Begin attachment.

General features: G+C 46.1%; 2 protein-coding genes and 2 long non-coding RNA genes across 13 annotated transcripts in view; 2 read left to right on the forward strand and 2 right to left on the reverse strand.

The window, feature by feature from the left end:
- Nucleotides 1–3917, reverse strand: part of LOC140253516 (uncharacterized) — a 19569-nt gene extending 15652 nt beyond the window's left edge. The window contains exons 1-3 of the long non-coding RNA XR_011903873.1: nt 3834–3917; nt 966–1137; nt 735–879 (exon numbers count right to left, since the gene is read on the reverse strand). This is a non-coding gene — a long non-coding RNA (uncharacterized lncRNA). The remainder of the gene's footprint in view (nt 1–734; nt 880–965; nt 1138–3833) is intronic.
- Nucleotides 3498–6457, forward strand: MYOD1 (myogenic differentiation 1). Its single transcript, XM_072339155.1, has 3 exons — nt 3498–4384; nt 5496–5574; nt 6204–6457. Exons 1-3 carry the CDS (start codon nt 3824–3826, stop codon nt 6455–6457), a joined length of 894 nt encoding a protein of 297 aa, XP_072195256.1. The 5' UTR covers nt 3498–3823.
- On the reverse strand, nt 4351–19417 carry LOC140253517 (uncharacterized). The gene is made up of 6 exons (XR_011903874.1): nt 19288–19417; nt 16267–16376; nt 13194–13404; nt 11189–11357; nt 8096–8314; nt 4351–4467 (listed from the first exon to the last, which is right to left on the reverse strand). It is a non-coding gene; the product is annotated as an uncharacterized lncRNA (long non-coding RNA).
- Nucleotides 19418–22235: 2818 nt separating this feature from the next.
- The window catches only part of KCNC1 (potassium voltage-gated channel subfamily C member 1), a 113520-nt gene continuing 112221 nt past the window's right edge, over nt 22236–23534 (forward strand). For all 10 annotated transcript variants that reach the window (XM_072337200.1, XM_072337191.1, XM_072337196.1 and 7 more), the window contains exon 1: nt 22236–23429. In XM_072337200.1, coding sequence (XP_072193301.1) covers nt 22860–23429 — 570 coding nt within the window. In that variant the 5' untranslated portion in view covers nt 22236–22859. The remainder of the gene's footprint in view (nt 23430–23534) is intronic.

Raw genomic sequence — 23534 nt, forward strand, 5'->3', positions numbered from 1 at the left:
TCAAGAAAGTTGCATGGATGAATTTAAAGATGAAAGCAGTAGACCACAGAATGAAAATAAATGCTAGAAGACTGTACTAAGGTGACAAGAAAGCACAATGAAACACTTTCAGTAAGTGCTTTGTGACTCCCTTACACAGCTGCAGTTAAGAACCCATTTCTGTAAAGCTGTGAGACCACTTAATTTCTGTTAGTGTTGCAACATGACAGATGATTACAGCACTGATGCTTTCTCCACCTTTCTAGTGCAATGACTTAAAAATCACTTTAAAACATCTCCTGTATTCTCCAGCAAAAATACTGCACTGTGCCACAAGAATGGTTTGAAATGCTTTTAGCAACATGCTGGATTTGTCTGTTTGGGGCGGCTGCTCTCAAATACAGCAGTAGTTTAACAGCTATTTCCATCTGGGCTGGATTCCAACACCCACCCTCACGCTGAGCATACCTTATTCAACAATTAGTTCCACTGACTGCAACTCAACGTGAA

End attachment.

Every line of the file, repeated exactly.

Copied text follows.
General features: G+C 46.1%; 2 protein-coding genes and 2 long non-coding RNA genes across 13 annotated transcripts in view; 2 read left to right on the forward strand and 2 right to left on the reverse strand.

The window, feature by feature from the left end:
- Nucleotides 1–3917, reverse strand: part of LOC140253516 (uncharacterized) — a 19569-nt gene extending 15652 nt beyond the window's left edge. The window contains exons 1-3 of the long non-coding RNA XR_011903873.1: nt 3834–3917; nt 966–1137; nt 735–879 (exon numbers count right to left, since the gene is read on the reverse strand). This is a non-coding gene — a long non-coding RNA (uncharacterized lncRNA). The remainder of the gene's footprint in view (nt 1–734; nt 880–965; nt 1138–3833) is intronic.
- Nucleotides 3498–6457, forward strand: MYOD1 (myogenic differentiation 1). Its single transcript, XM_072339155.1, has 3 exons — nt 3498–4384; nt 5496–5574; nt 6204–6457. Exons 1-3 carry the CDS (start codon nt 3824–3826, stop codon nt 6455–6457), a joined length of 894 nt encoding a protein of 297 aa, XP_072195256.1. The 5' UTR covers nt 3498–3823.
- On the reverse strand, nt 4351–19417 carry LOC140253517 (uncharacterized). The gene is made up of 6 exons (XR_011903874.1): nt 19288–19417; nt 16267–16376; nt 13194–13404; nt 11189–11357; nt 8096–8314; nt 4351–4467 (listed from the first exon to the last, which is right to left on the reverse strand). It is a non-coding gene; the product is annotated as an uncharacterized lncRNA (long non-coding RNA).
- Nucleotides 19418–22235: 2818 nt separating this feature from the next.
- The window catches only part of KCNC1 (potassium voltage-gated channel subfamily C member 1), a 113520-nt gene continuing 112221 nt past the window's right edge, over nt 22236–23534 (forward strand). For all 10 annotated transcript variants that reach the window (XM_072337200.1, XM_072337191.1, XM_072337196.1 and 7 more), the window contains exon 1: nt 22236–23429. In XM_072337200.1, coding sequence (XP_072193301.1) covers nt 22860–23429 — 570 coding nt within the window. In that variant the 5' untranslated portion in view covers nt 22236–22859. The remainder of the gene's footprint in view (nt 23430–23534) is intronic.

Raw genomic sequence — 23534 nt, forward strand, 5'->3', positions numbered from 1 at the left:
TCAAGAAAGTTGCATGGATGAATTTAAAGATGAAAGCAGTAGACCACAGAATGAAAATAAATGCTAGAAGACTGTACTAAGGTGACAAGAAAGCACAATGAAACACTTTCAGTAAGTGCTTTGTGACTCCCTTACACAGCTGCAGTTAAGAACCCATTTCTGTAAAGCTGTGAGACCACTTAATTTCTGTTAGTGTTGCAACATGACAGATGATTACAGCACTGATGCTTTCTCCACCTTTCTAGTGCAATGACTTAAAAATCACTTTAAAACATCTCCTGTATTCTCCAGCAAAAATACTGCACTGTGCCACAAGAATGGTTTGAAATGCTTTTAGCAACATGCTGGATTTGTCTGTTTGGGGCGGCTGCTCTCAAATACAGCAGTAGTTTAACAGCTATTTCCATCTGGGCTGGATTCCAACACCCACCCTCACGCTGAGCATACCTTATTCAACAATTAGTTCCACTGACTGCAACTCAACGTGAA